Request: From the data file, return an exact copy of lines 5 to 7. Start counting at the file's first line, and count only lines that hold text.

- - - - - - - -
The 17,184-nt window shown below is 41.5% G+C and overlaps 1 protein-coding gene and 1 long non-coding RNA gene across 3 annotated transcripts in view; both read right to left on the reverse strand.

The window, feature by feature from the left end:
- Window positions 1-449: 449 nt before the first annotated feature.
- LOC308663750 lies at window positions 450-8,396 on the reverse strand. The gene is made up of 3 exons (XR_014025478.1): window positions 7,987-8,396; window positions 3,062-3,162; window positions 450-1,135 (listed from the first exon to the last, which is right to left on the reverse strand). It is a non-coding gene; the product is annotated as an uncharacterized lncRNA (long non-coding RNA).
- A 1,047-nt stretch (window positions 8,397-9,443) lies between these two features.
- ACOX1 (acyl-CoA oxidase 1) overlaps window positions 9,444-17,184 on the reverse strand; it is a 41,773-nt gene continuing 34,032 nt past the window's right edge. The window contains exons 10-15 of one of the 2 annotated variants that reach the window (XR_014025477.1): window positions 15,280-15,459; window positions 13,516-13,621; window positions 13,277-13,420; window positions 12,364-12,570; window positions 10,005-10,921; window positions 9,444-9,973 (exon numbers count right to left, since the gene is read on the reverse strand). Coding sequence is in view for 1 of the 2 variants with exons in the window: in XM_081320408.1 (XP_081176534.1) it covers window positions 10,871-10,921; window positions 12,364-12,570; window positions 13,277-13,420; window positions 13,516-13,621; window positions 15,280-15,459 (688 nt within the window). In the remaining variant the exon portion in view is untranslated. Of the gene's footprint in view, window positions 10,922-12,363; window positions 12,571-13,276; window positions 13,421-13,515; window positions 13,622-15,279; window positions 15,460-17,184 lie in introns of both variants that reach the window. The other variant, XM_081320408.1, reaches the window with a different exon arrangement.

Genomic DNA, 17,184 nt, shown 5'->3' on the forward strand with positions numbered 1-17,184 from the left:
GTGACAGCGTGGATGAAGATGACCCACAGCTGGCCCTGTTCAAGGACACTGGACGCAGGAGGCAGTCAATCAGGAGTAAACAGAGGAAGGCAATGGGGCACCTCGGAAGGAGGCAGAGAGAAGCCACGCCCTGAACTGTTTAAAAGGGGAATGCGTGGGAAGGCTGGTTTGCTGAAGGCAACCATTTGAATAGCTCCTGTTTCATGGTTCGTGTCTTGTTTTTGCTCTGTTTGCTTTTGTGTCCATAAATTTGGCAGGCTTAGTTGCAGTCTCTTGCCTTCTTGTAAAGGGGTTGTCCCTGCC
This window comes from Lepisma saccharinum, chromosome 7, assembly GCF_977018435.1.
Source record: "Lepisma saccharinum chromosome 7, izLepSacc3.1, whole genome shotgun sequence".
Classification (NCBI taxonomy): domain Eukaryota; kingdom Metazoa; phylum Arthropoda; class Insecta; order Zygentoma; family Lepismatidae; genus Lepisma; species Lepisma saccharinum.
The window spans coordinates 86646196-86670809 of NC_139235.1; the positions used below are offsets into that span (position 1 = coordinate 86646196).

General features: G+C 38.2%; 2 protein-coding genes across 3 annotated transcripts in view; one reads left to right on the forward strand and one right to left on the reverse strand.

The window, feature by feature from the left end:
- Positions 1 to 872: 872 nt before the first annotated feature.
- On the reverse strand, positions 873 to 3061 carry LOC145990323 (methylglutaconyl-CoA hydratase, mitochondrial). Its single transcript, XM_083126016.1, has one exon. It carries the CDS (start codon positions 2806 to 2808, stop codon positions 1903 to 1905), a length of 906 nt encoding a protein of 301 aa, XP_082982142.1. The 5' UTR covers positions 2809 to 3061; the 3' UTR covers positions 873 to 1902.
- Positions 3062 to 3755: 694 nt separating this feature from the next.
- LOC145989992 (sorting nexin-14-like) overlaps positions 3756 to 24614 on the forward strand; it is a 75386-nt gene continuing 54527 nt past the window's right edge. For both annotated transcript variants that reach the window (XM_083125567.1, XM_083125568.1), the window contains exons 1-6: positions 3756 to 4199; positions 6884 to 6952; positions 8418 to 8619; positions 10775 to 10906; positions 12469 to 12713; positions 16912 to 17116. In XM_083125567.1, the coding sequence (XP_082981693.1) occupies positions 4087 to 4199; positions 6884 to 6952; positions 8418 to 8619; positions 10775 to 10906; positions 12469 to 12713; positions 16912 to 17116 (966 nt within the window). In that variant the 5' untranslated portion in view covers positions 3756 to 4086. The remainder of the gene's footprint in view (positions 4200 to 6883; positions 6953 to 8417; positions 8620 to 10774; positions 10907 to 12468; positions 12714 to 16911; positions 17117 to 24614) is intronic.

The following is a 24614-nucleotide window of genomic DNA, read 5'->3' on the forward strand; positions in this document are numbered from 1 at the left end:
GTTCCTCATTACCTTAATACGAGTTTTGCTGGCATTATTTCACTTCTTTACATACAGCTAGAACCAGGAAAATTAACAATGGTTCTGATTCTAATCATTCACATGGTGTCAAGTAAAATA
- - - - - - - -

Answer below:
- A 1,047-nt stretch (window positions 8,397-9,443) lies between these two features.
- ACOX1 (acyl-CoA oxidase 1) overlaps window positions 9,444-17,184 on the reverse strand; it is a 41,773-nt gene continuing 34,032 nt past the window's right edge. The window contains exons 10-15 of one of the 2 annotated variants that reach the window (XR_014025477.1): window positions 15,280-15,459; window positions 13,516-13,621; window positions 13,277-13,420; window positions 12,364-12,570; window positions 10,005-10,921; window positions 9,444-9,973 (exon numbers count right to left, since the gene is read on the reverse strand). Coding sequence is in view for 1 of the 2 variants with exons in the window: in XM_081320408.1 (XP_081176534.1) it covers window positions 10,871-10,921; window positions 12,364-12,570; window positions 13,277-13,420; window positions 13,516-13,621; window positions 15,280-15,459 (688 nt within the window). In the remaining variant the exon portion in view is untranslated. Of the gene's footprint in view, window positions 10,922-12,363; window positions 12,571-13,276; window positions 13,421-13,515; window positions 13,622-15,279; window positions 15,460-17,184 lie in introns of both variants that reach the window. The other variant, XM_081320408.1, reaches the window with a different exon arrangement.

Genomic DNA, 17,184 nt, shown 5'->3' on the forward strand with positions numbered 1-17,184 from the left: